A garden step from a home in Devon has sold for more than £550,000 at auction.
The carved granite step is believed to be a very rare Sri Lankan Sandakada Pahana - or moonstone - similar to those found in temples dating from the Anuradhapura period (c400BC-1000AD).
In January, Bonhams estimated the temple stone at between £20,000 and £30,000, but it made £553,250.
Previous owners, Mike and Bronwyn Hickmott, said they were "overwhelmed".
'No track record'
Bonhams said because the stone was so rare, it had been difficult to estimate how much it would sell for.
"There are only seven of them in the world, so there's no track record," a spokesman told BBC News.
"We estimated between £20,000 and £30,000, but there's been so much interest in it from around the world, we weren't totally surprised at what it eventually went for."
Mrs Hickmott was four years old when the artefact was found in the garden of a house bought by her parents in Sussex from a tea planter who had lived in Sri Lanka.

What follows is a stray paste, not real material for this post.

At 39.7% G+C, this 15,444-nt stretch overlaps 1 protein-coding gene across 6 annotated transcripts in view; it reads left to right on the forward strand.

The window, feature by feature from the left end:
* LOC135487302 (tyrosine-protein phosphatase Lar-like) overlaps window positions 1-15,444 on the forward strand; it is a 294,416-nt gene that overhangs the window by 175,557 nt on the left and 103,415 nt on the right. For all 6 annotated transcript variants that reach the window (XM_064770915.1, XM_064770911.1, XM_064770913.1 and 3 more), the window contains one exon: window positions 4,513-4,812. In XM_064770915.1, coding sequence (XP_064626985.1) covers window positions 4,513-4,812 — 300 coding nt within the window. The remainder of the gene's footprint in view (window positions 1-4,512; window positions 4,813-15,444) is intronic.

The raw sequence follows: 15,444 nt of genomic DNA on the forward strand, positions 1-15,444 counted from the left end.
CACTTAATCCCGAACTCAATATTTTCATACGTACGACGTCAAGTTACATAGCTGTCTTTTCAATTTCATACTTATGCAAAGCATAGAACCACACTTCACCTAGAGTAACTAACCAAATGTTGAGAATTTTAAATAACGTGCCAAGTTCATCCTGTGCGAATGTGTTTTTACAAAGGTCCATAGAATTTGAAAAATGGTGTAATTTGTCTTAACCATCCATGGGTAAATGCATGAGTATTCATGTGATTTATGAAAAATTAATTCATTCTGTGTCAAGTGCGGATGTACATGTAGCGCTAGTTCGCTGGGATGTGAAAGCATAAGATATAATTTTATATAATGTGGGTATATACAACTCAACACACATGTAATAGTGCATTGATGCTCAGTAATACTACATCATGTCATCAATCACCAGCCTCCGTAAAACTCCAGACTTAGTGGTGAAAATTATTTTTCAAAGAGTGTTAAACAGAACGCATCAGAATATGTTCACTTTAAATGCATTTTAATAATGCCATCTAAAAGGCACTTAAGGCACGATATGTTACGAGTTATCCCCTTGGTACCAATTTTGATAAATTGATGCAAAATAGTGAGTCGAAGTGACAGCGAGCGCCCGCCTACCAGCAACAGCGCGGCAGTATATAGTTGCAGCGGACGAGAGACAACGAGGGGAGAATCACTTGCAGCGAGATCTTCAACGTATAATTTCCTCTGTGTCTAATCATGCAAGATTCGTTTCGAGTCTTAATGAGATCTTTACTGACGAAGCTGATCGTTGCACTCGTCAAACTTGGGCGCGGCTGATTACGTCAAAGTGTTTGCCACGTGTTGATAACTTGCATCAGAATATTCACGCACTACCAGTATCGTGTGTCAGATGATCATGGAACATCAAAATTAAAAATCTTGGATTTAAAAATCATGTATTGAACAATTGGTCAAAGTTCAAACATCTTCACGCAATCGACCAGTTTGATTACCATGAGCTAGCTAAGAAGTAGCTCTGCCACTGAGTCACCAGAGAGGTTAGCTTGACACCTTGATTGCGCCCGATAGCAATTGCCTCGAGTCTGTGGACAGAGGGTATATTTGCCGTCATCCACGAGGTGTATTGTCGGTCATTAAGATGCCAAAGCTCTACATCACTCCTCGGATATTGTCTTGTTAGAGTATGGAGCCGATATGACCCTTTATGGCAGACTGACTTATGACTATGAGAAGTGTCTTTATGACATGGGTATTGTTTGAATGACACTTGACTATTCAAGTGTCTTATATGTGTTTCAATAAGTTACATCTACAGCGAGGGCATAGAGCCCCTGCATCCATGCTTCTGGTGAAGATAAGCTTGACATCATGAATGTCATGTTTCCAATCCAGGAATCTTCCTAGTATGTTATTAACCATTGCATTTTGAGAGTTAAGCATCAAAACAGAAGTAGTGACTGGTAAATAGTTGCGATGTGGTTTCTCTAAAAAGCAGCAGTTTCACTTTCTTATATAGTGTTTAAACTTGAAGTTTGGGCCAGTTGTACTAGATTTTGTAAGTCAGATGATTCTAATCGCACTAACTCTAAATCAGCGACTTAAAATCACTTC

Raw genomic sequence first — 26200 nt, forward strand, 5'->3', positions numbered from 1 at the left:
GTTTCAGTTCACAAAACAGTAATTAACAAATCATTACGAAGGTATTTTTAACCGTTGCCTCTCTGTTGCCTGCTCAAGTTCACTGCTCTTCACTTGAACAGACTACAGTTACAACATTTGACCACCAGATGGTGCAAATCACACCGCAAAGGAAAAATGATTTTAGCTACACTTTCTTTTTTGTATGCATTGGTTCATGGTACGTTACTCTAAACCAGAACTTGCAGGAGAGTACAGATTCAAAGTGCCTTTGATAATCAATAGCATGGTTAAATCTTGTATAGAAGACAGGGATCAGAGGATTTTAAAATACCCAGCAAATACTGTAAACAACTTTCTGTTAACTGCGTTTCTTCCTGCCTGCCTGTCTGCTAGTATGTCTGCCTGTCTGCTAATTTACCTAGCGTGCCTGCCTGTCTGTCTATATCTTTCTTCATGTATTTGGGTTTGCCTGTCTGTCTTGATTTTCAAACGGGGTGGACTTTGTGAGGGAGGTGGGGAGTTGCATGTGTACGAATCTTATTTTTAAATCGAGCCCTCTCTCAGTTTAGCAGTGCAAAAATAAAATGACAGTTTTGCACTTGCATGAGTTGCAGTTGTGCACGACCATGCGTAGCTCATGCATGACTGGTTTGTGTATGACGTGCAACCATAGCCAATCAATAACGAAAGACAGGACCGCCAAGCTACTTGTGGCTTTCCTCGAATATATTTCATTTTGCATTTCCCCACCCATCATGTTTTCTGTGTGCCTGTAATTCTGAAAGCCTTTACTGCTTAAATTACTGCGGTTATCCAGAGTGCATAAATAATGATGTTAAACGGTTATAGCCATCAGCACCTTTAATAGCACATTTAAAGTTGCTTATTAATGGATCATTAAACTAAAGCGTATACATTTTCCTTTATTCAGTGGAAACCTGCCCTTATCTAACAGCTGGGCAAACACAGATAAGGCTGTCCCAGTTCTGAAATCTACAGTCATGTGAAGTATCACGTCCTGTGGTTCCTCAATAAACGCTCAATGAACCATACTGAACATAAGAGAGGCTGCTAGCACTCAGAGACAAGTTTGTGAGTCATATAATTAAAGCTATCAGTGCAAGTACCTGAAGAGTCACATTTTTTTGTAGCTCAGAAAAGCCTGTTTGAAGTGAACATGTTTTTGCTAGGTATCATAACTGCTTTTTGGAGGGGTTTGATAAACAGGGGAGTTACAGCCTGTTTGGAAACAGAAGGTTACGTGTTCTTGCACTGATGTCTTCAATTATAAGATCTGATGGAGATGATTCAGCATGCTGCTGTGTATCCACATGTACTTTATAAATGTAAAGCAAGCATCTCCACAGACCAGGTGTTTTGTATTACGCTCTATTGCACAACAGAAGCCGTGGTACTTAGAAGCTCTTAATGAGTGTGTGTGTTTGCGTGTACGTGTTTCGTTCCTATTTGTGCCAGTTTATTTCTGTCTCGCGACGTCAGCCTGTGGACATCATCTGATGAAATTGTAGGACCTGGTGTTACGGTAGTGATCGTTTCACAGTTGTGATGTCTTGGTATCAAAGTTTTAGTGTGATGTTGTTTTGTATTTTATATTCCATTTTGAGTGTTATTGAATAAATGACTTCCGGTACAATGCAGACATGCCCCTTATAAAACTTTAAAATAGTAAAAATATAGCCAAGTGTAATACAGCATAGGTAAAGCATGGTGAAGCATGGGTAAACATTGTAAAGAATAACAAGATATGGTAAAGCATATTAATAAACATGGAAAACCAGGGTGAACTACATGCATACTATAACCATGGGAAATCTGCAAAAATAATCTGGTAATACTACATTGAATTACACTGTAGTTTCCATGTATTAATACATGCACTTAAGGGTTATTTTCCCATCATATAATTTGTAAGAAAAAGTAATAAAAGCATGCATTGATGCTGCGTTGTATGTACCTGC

When she and her husband decided to move to a smaller home last year, they asked Bonhams to look at the 8ft x 4ft (2.4m x 1.2m) stone on their garden path.
"I'd never seen anything like it," Sam Tuke of Bonhams in Exeter said.
"The quality and depth of the carving was quite extraordinary - and I thought 'I need to find out what it is'."
After researching as much as he could, Mr Tuke passed the information to Alice Bailey, the head of Bonhams' Indian and Islamic Art.
The stone, which has lions, horses, elephants, birds and Brahim cows carved on it, went under the hammer at Bonhams' Islamic and Indian sale in London on Tuesday.
After the sale the Hickmotts said: "We are overwhelmed with the price achieved. It goes beyond all our expectations."
"We had been turned away by other international auction houses as well as television antiques shows.
"Everyone pooh-poohed our belief that the stone was special... it was only Sam's determination to research the stone that has led to this happy result."
Bonhams said it was unable to disclose who the new owner of the artefact was.